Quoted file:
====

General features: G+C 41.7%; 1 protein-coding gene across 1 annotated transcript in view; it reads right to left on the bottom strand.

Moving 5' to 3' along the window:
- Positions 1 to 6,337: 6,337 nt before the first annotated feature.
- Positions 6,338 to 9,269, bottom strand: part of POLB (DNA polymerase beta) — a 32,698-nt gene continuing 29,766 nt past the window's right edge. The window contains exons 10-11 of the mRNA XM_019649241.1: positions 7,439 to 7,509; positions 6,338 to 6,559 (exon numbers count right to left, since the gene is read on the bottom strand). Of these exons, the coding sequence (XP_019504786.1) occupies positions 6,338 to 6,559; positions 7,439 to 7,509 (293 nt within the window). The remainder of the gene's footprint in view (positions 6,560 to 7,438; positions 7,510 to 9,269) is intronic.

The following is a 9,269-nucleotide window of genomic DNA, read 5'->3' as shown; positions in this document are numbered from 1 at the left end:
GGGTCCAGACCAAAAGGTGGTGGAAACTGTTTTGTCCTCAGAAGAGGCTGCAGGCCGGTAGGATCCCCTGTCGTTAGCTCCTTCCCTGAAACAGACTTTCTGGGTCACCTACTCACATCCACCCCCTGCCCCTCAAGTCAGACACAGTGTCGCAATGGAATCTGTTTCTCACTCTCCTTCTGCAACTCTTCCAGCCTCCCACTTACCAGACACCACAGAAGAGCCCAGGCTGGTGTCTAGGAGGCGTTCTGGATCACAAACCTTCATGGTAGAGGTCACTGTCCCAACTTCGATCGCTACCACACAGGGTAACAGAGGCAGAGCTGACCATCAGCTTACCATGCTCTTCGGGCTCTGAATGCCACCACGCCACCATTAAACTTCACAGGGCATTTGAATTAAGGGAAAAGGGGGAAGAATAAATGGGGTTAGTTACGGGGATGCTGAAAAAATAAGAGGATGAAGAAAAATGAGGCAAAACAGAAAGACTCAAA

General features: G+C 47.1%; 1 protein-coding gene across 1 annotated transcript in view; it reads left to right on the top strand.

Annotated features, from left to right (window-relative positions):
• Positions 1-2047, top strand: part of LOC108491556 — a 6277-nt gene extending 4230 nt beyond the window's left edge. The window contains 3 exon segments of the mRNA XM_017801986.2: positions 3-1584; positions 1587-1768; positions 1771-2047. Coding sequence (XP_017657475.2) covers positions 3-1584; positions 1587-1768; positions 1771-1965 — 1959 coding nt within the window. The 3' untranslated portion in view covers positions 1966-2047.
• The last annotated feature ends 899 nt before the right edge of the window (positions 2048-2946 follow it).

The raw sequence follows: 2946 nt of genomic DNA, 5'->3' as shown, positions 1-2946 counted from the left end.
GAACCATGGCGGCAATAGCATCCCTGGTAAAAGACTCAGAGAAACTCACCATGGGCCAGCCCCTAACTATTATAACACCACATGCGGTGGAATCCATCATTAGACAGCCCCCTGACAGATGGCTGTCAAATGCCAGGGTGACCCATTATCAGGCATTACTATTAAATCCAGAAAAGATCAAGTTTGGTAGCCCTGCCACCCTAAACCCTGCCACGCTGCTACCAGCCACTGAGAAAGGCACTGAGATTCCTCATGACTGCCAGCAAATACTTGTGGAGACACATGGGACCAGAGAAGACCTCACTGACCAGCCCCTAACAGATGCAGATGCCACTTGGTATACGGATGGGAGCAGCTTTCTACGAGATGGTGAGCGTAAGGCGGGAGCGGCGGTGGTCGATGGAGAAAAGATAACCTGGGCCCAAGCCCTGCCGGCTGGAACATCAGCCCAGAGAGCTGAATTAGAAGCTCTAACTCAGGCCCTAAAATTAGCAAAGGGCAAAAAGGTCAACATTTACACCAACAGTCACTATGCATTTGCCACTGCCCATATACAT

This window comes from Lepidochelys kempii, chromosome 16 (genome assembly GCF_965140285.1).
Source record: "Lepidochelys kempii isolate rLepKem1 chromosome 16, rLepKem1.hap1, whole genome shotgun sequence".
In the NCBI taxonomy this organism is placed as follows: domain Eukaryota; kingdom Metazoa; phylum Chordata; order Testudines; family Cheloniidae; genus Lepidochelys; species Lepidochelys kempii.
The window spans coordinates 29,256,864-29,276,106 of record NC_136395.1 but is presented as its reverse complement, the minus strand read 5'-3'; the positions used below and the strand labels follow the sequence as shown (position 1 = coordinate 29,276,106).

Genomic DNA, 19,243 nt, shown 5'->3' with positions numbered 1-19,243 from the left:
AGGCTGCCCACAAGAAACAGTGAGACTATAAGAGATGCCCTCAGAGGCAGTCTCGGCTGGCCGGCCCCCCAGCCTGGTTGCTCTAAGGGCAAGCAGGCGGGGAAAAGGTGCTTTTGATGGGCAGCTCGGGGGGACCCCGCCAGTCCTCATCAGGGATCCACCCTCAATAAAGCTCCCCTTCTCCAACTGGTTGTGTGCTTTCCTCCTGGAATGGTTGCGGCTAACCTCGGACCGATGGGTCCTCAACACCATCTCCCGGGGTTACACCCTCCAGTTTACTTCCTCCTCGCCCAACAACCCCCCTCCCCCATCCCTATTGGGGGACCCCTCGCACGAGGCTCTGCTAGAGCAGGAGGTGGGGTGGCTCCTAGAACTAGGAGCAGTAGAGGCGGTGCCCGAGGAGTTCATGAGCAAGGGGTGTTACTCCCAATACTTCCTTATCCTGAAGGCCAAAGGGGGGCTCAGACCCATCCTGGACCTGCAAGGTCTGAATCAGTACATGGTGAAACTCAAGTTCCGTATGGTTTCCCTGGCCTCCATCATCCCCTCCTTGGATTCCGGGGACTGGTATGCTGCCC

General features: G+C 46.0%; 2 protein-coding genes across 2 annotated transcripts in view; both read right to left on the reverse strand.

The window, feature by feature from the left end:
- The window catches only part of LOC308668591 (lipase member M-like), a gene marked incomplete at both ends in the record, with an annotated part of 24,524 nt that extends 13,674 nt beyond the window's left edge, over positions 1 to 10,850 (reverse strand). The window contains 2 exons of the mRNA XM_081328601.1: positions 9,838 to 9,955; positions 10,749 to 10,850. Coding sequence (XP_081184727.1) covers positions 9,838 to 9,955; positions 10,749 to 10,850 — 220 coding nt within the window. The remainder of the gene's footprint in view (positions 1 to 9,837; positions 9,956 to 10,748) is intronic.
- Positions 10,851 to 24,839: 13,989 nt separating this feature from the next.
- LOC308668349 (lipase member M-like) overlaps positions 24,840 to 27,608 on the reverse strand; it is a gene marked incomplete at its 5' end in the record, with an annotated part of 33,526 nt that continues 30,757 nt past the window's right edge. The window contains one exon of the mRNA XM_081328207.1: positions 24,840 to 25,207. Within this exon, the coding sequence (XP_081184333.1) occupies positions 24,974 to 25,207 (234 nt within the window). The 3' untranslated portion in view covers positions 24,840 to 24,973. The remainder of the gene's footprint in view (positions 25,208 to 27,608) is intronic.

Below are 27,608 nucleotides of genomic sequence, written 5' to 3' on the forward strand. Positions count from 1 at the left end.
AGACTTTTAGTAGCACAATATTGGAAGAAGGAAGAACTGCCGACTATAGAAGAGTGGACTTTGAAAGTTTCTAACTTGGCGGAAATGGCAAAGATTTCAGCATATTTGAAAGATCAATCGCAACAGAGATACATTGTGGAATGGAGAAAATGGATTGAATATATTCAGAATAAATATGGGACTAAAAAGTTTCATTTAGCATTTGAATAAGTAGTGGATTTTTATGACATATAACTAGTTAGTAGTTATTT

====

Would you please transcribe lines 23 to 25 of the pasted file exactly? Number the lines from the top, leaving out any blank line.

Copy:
- LOC308668349 (lipase member M-like) overlaps positions 24,840 to 27,608 on the reverse strand; it is a gene marked incomplete at its 5' end in the record, with an annotated part of 33,526 nt that continues 30,757 nt past the window's right edge. The window contains one exon of the mRNA XM_081328207.1: positions 24,840 to 25,207. Within this exon, the coding sequence (XP_081184333.1) occupies positions 24,974 to 25,207 (234 nt within the window). The 3' untranslated portion in view covers positions 24,840 to 24,973. The remainder of the gene's footprint in view (positions 25,208 to 27,608) is intronic.

Below are 27,608 nucleotides of genomic sequence, written 5' to 3' on the forward strand. Positions count from 1 at the left end.
AGACTTTTAGTAGCACAATATTGGAAGAAGGAAGAACTGCCGACTATAGAAGAGTGGACTTTGAAAGTTTCTAACTTGGCGGAAATGGCAAAGATTTCAGCATATTTGAAAGATCAATCGCAACAGAGATACATTGTGGAATGGAGAAAATGGATTGAATATATTCAGAATAAATATGGGACTAAAAAGTTTCATTTAGCATTTGAATAAGTAGTGGATTTTTATGACATATAACTAGTTAGTAGTTATTT